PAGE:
Ammar Mian

Leadership Is Indistinguishable from Magic

Magic in an Uncertain World

Futurist Arthur Clarke once claimed that any sufficiently advanced technology is indistinguishable from magic. The same goes with leadership: you’re not quite sure how the hell they did what they just did, only that everything makes more sense all of a sudden.

Magic is the name we give to mastery over the complex and unknown. When I first saw the Sistine Chapel in person, I could not believe it was a human creation. I still feel the same way when I watch old interviews of Steve Jobs or when I read the works of Sufi mystics.

Those who “wield the magic” are magicians, tamers of the unknown, gods from a supreme realm. They seem to know something vital -- a skill, capability, or lens on the world that gives them superpowers.

Not all magicians appear the same way. The curators see what others cannot, and so we admire the Elon Musks and the Albert Einsteins for revealing the impossible as possible. The inventors hack what others cannot, and so we admire the Nikola Teslas, Alan Turings, and Michelangelos for building the impossible. The allocators organize what others cannot, and so we admire the Henry Fords, Jeff Bezoses, and Sun Tzus for coordinating the impossible.

Authority by Magicians

Reverence for magic and magicians goes back to the very first tools we ever invented. The mastery of fire and the transformation of stone into a weapon catapulted us from a world of foraging to a world of hunting, thus ensuring the survival and development of our species.

By expanding our access to shelter and food, these tools tamed our environment considerably. Those who knew how to build and use daggers became sources of authority, as they wielded the power of control. They became the magicians, those who had access to technology that was indistinguishable from magic.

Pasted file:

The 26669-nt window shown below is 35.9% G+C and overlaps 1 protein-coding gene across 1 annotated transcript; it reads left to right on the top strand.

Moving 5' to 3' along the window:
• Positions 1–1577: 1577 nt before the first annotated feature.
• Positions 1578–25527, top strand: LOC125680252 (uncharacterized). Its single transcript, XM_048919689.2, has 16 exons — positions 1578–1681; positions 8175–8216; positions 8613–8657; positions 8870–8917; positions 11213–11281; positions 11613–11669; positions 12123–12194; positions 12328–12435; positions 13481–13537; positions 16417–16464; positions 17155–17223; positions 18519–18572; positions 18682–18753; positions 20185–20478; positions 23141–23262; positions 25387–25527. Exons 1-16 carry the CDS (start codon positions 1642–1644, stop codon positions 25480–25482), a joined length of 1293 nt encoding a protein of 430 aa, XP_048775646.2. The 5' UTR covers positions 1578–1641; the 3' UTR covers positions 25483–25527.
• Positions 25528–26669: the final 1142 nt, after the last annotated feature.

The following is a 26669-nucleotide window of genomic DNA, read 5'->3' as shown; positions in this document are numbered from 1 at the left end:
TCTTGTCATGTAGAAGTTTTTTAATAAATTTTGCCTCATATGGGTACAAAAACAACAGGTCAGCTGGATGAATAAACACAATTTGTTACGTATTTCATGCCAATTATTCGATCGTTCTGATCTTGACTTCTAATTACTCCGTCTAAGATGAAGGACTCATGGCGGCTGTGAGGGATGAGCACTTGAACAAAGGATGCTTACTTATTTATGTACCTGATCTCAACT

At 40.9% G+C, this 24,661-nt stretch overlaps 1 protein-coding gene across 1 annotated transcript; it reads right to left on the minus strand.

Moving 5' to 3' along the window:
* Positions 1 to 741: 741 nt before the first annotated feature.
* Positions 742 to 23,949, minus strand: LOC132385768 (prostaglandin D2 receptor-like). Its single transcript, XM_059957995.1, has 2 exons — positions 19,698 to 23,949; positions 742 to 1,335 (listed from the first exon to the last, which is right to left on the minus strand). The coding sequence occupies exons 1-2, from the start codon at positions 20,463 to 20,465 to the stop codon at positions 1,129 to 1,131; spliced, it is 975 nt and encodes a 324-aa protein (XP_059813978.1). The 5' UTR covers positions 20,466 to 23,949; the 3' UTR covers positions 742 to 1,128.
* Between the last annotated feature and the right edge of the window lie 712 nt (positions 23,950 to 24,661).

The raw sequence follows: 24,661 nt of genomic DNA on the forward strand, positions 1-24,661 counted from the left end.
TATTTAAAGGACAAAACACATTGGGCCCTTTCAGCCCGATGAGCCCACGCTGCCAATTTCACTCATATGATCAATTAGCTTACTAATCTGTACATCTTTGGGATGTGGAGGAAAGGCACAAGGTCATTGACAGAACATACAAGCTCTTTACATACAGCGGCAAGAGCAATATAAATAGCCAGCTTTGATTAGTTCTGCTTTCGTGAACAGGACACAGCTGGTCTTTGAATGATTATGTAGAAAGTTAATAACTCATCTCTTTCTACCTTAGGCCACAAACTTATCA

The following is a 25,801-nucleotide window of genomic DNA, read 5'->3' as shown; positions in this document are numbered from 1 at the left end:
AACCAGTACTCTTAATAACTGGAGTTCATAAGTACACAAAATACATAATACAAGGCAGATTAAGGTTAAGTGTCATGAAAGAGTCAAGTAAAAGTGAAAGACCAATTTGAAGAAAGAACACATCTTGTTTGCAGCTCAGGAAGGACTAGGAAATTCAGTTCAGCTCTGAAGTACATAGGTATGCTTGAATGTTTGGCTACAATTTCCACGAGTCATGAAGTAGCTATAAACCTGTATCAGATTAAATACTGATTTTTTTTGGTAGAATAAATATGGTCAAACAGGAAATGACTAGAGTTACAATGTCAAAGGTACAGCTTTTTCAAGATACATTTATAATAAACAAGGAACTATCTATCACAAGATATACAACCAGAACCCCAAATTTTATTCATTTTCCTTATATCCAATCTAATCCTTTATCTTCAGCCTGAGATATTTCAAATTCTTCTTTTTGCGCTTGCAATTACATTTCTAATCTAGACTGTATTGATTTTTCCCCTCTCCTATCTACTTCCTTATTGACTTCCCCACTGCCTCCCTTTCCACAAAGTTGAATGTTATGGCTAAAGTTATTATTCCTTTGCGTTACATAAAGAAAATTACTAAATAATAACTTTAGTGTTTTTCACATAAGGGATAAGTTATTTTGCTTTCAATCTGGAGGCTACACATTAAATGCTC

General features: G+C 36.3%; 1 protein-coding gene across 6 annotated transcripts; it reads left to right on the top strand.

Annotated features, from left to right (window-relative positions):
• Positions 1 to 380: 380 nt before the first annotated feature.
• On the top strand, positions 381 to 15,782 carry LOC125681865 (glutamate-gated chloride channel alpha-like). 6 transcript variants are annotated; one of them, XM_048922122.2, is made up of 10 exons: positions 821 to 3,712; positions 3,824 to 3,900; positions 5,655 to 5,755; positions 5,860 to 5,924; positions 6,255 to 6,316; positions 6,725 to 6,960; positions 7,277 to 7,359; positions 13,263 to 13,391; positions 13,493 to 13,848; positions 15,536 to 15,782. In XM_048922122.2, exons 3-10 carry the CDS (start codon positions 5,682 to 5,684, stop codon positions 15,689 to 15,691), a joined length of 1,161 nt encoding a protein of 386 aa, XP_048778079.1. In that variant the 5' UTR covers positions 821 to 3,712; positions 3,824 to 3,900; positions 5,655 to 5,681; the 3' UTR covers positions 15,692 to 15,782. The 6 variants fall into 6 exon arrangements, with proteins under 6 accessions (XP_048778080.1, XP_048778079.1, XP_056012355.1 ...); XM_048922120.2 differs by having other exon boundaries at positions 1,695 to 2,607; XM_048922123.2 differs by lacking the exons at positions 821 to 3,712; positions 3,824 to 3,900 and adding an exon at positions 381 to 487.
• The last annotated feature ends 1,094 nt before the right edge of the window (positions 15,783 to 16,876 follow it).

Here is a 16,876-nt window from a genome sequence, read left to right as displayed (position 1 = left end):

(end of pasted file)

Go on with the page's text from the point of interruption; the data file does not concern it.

We revere magicians because they help us find what we crave most in the world - control over complexity. As recent research into the possible roots of mental illness has shown, we begin to shut down when there are too many unknown variables in our immediate environment. That which soothes us from these unknowns supersedes almost every other need.

Dominance and Submission

The danger (and the beauty) of such reverence is how quickly we cede authority to those we revere.

In an uncertain world, individuals who believe they do not possess vital survival information seek it out from those willing to offer relief from this uncertainty. Such a pursuit is a subtle submission: “I am not capable of doing this myself.” To submit knowingly to authority is the ultimate act of humility, and to knowingly accept authority is the ultimate act of responsibility.

The dominance-submission relation that authority creates gives one the power to destroy the other, to exercise unimaginable cruelty. History bears testimony to a long line of those who grew drunk by such power, chasing permanent dominance.

Leadership is the constant refusal to become inebriated by one’s own magic. A humble leader is all too aware of his capacity for cruelty. He remembers he has ascended to such a position to guide the submitter to ultimately discover his own magic. Authority is necessarily a temporary engagement; otherwise, it is ineffective “leadering,” regardless of intent.